Wednesday, 29 January 2014

GUEST POST: Kristian Pellissier tackles Dido and Aeneas at Sydney Festival

Dido and Aeneas. Photo: Jamie Williams. Courtesy of Sydney Festival.
Baroque art is known for its excesses: an explosion of detail and clarity. In Dido and Aeneas, Sasha Waltz & Guests have created a work that could be best described as Baroque in its broadest sense, creating a discordant but vivid visual explosion.
Dido and Aeneas takes as its starting point the late seventeenth century English Baroque opera by Henry Purcell – a dramatic work on love, gods and tragedy that implies emotion on a grand scale. Any further elaboration on the narrative however is almost redundant, as Sasha’s interpretation is a deconstruction of the relationships expressed through voice, movement and imagery. Passages are reinterpreted, expanded upon and explored through a myriad of props and reconfigurations of performers. Singers and dancers shift between more traditional divisions to perform in a way that could be more closely likened to musical theatre.
Dido and Aeneas. Photo: Jamie Williams. Courtesy of Sydney Festival.
The strength of Dido and Aeneas lies in this blurring of performer roles, the smooth choreographic transitions between vignettes and the occasionally striking imagery. Performers float through a tank filled with water, bounce and swoop in a contraption somewhere between a baby mobile and a bungy, and throw props around the stage in gleeful abandon. Individual performers melt into and out of focus in a way that implies but never clearly defines relationships. Single characters appear in multiple manifestations, with at least two dancers and a singer performing the character of Dido. This choreographic choice alone renders the narrative almost impenetrable.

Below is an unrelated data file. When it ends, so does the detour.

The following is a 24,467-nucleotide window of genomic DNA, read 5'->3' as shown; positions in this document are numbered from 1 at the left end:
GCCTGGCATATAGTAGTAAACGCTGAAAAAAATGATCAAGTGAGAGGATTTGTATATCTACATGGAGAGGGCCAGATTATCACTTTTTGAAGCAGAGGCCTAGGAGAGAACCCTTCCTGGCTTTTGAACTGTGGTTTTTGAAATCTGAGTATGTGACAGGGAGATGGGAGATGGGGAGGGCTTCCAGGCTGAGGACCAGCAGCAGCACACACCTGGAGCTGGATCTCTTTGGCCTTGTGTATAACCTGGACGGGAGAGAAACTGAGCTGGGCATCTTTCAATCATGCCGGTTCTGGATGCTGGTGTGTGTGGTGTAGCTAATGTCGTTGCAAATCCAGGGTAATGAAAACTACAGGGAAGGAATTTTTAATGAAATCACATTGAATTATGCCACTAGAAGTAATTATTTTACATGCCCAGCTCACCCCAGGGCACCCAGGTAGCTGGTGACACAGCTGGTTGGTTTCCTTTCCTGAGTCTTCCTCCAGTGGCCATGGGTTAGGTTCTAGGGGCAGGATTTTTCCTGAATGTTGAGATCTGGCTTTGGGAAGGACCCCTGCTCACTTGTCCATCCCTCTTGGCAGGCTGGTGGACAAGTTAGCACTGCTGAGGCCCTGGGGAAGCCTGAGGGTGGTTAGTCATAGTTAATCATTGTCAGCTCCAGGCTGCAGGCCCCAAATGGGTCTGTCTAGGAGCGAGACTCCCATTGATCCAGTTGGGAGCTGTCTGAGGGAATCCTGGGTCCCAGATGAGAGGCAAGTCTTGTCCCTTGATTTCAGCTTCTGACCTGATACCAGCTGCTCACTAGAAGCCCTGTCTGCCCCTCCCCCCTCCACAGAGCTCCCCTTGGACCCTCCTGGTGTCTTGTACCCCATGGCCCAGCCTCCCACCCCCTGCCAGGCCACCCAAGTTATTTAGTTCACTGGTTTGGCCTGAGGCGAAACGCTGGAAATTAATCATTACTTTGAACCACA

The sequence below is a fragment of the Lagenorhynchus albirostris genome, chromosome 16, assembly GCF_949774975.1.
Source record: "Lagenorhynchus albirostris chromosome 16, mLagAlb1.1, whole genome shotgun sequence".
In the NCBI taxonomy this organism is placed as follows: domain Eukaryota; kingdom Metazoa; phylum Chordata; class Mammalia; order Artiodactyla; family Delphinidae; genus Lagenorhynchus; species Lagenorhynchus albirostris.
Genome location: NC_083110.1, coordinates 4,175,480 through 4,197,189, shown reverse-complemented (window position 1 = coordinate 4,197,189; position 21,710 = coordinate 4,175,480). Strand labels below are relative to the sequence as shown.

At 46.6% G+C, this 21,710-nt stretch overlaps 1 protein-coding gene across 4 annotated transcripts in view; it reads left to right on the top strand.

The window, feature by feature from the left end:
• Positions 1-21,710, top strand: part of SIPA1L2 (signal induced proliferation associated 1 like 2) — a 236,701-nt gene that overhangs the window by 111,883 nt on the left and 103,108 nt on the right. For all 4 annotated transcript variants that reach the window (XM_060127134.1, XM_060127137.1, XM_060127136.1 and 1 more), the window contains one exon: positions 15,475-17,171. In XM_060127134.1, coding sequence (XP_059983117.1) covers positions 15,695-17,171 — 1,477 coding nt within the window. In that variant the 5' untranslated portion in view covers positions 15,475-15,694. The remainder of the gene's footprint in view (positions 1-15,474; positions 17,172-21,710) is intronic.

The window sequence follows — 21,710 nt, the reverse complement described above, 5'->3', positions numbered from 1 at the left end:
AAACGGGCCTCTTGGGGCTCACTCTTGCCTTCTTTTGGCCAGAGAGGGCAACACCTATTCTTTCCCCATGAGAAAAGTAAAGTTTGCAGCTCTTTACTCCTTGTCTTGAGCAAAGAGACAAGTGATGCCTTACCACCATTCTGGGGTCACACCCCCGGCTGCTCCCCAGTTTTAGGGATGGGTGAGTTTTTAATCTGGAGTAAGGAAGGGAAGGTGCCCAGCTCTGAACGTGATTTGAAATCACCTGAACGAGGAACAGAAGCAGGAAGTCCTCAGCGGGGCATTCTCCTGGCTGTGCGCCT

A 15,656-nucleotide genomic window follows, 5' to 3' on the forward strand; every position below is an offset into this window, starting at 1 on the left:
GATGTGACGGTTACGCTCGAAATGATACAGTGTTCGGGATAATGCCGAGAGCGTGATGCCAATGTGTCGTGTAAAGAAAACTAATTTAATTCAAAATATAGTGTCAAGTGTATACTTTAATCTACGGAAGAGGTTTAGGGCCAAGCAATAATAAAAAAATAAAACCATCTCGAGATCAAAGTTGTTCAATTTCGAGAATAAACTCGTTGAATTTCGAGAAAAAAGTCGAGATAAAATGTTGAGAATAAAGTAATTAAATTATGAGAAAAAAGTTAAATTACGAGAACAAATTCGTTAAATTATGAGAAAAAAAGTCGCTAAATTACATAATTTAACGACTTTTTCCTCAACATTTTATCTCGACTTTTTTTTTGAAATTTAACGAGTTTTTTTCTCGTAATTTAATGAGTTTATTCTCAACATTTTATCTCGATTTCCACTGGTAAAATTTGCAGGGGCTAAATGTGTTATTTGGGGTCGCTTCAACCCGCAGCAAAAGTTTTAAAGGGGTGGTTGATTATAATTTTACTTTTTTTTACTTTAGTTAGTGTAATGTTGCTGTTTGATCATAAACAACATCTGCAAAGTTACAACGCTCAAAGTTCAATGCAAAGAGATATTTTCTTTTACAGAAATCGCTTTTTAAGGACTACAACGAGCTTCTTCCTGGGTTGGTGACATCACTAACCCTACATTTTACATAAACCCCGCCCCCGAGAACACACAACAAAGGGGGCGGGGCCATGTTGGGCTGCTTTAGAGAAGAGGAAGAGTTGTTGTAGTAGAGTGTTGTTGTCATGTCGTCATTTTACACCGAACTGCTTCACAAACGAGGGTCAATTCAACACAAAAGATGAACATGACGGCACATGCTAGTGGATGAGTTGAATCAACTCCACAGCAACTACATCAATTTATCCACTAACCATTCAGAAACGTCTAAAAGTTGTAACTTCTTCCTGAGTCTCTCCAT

While successful visually and interesting structurally, the work lacks a cohesion that allows for all the disparate parts to amount to something greater. Dido’s Lament, the emotional climax of the work, is an innovative moment but misses the opportunity to connect due to the lack of a clear narrative arc.
Dido and Aeneas. Photo: Jamie Williams. Courtesy of Sydney Festival.
While exposure to this kind of work is invaluable to the development of artistic practice and discussion, the lack of a clear entry point make it both a challenging programming choice and an interesting means of introducing Sasha Waltz to Sydney audiences. Those willing to explore the boundaries of dance or opera will find that this work provides some interesting food for thought. The rest may find themselves asking: ‘Where’s Dido?”.
Kristian currently works as a dancer, dance teacher, adjudicator and Program Officer for the Australia Council for the Arts.

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